Chapter 4: Greed, Lust, Sloth and Waste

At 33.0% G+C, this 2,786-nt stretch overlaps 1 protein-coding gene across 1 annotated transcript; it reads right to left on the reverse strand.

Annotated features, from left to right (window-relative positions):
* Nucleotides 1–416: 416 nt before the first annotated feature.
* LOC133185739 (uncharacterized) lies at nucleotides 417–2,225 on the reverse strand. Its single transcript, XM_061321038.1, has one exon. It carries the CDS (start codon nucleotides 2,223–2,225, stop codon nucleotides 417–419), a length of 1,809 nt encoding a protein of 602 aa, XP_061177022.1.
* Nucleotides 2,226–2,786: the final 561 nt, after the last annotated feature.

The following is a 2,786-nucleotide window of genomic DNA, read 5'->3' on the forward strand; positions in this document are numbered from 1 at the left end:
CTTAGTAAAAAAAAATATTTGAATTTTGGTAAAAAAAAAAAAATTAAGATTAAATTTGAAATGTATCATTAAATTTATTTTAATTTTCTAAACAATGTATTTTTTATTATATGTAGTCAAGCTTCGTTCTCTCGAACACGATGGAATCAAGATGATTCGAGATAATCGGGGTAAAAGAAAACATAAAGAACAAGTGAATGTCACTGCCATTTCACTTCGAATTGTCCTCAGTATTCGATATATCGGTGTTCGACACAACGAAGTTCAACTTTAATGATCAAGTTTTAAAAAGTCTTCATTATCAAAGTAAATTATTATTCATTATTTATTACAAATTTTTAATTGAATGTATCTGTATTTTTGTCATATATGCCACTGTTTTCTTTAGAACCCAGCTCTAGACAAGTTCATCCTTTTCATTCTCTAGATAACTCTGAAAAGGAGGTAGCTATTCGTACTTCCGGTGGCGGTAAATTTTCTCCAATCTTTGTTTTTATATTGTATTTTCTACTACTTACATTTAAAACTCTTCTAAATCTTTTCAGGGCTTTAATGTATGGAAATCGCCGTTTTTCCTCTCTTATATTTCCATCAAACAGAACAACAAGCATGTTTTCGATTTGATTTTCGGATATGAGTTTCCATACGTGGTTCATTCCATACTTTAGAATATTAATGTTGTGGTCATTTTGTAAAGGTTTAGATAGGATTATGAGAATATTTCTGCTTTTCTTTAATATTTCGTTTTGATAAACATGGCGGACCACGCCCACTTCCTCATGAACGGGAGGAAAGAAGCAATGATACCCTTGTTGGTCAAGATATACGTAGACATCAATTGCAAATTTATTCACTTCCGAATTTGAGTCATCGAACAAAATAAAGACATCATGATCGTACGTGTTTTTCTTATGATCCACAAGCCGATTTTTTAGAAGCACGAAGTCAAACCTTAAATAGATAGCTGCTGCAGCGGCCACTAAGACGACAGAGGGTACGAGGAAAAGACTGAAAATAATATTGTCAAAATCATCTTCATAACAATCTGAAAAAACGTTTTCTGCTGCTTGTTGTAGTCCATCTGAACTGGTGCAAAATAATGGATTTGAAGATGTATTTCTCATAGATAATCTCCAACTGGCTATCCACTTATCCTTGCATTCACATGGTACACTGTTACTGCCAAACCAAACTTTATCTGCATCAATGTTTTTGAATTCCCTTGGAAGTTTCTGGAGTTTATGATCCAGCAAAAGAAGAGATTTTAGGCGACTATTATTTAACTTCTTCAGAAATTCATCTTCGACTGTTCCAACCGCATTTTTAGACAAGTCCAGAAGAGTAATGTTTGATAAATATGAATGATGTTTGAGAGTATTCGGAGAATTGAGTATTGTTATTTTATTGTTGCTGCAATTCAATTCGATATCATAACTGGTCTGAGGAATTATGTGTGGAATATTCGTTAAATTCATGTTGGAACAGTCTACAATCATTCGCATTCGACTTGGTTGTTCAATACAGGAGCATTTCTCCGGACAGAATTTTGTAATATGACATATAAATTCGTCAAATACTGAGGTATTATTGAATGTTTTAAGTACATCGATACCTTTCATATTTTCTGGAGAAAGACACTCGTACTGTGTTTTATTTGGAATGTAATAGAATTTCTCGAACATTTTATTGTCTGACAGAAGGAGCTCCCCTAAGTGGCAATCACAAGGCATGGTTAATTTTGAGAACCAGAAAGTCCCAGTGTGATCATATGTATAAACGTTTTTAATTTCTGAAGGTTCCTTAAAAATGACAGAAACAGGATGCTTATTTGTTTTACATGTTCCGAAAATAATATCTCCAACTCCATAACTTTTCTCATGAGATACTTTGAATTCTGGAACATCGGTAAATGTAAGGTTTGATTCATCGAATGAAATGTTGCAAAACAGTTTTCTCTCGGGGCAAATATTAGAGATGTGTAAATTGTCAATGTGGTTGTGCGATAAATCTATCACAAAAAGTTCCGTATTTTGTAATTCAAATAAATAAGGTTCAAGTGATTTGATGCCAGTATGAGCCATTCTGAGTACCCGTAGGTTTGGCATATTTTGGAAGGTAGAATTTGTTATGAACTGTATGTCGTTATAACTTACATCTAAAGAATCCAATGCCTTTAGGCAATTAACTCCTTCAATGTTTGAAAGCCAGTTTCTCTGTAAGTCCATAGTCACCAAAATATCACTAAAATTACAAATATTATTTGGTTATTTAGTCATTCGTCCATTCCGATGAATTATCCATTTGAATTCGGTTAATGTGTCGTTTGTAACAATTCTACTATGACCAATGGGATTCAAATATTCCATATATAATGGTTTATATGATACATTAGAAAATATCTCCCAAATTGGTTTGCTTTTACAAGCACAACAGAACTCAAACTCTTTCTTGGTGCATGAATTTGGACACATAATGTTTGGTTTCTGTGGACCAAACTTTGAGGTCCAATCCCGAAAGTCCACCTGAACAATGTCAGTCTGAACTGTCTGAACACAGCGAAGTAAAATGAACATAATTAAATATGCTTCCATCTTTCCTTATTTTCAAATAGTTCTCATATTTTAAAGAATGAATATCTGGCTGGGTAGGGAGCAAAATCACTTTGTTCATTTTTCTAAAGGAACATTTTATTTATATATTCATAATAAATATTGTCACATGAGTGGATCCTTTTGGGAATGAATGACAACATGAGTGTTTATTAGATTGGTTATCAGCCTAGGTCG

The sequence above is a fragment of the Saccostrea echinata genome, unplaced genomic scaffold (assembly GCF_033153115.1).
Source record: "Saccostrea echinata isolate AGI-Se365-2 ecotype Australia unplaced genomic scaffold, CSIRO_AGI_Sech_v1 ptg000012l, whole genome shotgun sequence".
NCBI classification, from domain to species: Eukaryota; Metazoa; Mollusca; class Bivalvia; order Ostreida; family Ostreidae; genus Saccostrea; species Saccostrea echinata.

INTRODUCTION Let us begin this chapter with a quote from the best-known poem (an allegory from the life of bees) in the history of economics: Vast Numbers thronged the fruitful Hive; Yet those vast numbers made ’em thrive; Millions endeavouring to supply Each other’s Lust and Vanity; Whilst other Millions were employ’d To See their Handy-works destroy’d; [Harth (1970, p. 64)] Admittedly Bernard Mandeville’s ‘Fable of the Bees’, published first as a sixpenny pamphlet, The Grumbling Hive in 1705, is probably the only wellknown poem in the history of the literature of economics. Further, by the final edition in 1724 the thrust of the book was also buttressed by numerous prose remarks which Mandeville had appended to the poem in response to his critics. The prose text had effectively overtaken the poem as an exposition of his ideas. Although he was attacked by noted critics using puns on his name as ‘man devil’, Mandeville was not actually advocating sin but was rather engaged in a polemic to highlight the hypocritical state to which society had sunk. Mandeville was essentially modernist. Commentators perceive his economic thinking as being mercantilist and thus devoid of the insights of marginal utility and general equilibrium models, even in the nascent form of Adam Smith’s invisible hand. Yet his pithy comments on the subjects of this and the next two chapters are quite in line with remarks made from the mainstream of economics in those areas. Mandeville identified the simultaneous presence of greed, lust, sloth and...
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